HOUSTON - There were signs all along that Kris Jenkins could be special. It was just that not many people picked up on them.
Ron Vanderlinden saw those signs in 1996 when he recruited Jenkins out of Ypsilanti, Mich., first for Northwestern, then for Maryland.
Dwight Galt, Maryland's strength coach, saw them after Jenkins' freshman season at Maryland in 1997, during a two-on-two pickup basketball game in Cole Field House.
No one knew, however, that Jenkins would be this special, that in three years the former Terps defensive tackle would become the premier player at his position in the NFL, that he would be a dominating figure in the Panthers' stunning climb to this year's Super Bowl.
"I thought Kris had a chance to be a good NFL player," said Vanderlinden, the former Terps coach who left with Jenkins after the 2000 season. "Kris made himself into a great NFL player. Who knows how they're going to respond?"
Even Jenkins didn't anticipate anything like this, he said yesterday, seated in a platform booth on the 20-yard line at Reliant Stadium, where the Panthers met the media five days before they meet the New England Patriots on the same field.
"No, in all honesty," Jenkins said, surveying the scene. "The last time I had a winning season was my junior year in high school. It gets to the point where you start to go through the motions. I love the game, but we were losing so much [in Carolina] that I was frustrated about it.
"My biggest dream always was to play in a Super Bowl and win. But that reality seemed like it started getting farther and farther away. This coming ... it was lovely."
All it took was a push from his high school coach, a benching at Maryland, the arrival of coach John Fox in Carolina in 2002 and Jenkins' surgery last summer for sleep apnea. Now, here he is, "living my dream."
Vanderlinden, now the linebackers coach at Penn State, can appreciate Jenkins' journey as well as anyone. He remembers a conversation he had with Jenkins' high school coach in Ypsilanti, Bob LaPointe, that registered.
"Bob said, 'Ron, I'm telling you, the big boys aren't in [recruiting] on Kris, and I don't know why because he can change direction and has tremendous athleticism,'" Vanderlinden said. "When I watched him, I couldn't understand why Michigan and Michigan State weren't recruiting him."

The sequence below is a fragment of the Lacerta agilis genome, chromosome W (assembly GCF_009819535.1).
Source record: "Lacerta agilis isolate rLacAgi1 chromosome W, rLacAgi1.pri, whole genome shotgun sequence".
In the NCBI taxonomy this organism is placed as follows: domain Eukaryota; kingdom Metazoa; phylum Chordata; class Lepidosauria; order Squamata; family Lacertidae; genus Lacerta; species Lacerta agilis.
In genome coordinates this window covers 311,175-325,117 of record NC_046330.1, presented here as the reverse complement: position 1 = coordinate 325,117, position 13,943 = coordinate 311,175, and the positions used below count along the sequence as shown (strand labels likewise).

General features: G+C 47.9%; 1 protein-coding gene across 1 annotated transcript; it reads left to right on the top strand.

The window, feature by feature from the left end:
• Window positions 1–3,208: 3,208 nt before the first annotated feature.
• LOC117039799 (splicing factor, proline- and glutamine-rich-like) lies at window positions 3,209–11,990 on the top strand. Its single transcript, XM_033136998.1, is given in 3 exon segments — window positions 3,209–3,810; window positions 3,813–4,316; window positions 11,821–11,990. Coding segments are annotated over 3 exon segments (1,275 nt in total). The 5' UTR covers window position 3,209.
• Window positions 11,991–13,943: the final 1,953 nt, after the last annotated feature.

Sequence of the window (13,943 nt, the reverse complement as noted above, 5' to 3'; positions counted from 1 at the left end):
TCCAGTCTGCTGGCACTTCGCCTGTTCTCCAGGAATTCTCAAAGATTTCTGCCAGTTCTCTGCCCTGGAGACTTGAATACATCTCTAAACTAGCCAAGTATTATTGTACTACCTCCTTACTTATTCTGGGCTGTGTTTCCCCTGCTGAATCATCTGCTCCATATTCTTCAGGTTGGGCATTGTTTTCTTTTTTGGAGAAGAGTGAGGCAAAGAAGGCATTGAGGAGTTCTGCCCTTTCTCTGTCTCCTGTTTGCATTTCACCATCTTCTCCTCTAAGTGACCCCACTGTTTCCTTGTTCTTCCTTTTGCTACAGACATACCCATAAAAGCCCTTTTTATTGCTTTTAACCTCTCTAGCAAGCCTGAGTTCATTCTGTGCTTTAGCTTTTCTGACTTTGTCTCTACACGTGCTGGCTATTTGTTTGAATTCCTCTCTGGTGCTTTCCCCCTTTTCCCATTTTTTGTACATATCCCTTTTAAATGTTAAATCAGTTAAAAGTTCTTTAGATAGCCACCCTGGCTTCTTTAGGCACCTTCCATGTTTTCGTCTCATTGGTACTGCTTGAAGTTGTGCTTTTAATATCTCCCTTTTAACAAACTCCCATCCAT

As fate would have it, Vanderlinden recruited Jenkins for Northwestern, where he was an assistant under Gary Barnett, and then went to Maryland as head coach in 1997. When Barnett wavered on Jenkins, Vanderlinden invited Jenkins to join him in College Park.
Jenkins accepted, but he proceeded to have a checkered career with the Terps. He didn't blossom until after he was benched for three games in 1999. He came back to get eight sacks and 18 quarterback pressures as a senior, when he was second-team All-Atlantic Coast Conference.
But Galt could tell early on that Jenkins was a unique talent. One day after his freshman season, they were paired up in a pickup basketball game at Cole, and Jenkins, at 290 pounds, dunked.
"I couldn't believe how well the kid moved," Galt said. "He was so big and yet he was very mobile. He was a real agile athlete and had good quickness on the court. You could tell a lot from that."
Jenkins also was one of the strongest athletes ever to pass through Maryland's weight room. That combination of agility and strength has made him a phenomenon in the NFL, a player who can stuff the run up the middle or pressure the quarterback with equal aplomb. At 335 pounds, he can still dunk and he bench-presses 500 pounds.
Growing up in Michigan, Jenkins said he saw football as a way to improve his life.
"It was about me getting out," he said of his fondness for sports. "Where I came from, my dad was a single father raising me and my brother. My dad got us in sports to get us off the streets. He didn't have all the answers, but he did a hell of a job."
When Jenkins finally got to the NFL, he endured a 1-15 rookie season with the Panthers. He also got a label as a lazy player, in part because he sometimes slept in meetings. Turned out that he had a sleep disorder that ultimately was corrected by his surgery last summer.
Under Fox, Jenkins, 24, made a bigger commitment to the team.
"He's really grown up," said Panthers defensive end Mike Rucker. "As a rookie, he might not have watched film as much as he does now; he might not have practiced or played as hard. But now you see that stuff. Now's he going out and starting to learn the game.
"He's big and can run; that hasn't changed. Most of this game is mental, and that's where he really stepped up his game."
Jenkins, a Pro Bowl selection, sees it as maturity.
"It's part of growing up," he said. "This is my third year; I'm learning as I go. As you start to mature more, you start to learn that you can do different things to get the edge, so I'm just going to do everything I can to help me play that much better."
Who knows how much more special Jenkins can become?
"He's starting to become a man," Galt said. "I don't think we've seen anything from Kris Jenkins yet."
Matchup: New England Patriots (16-2) vs. Carolina Panthers (14-5)
Site: Reliant Stadium, Houston
When: Sunday, 6:25 p.m.
TV: Chs. 13, 9
Line: Patriots by 7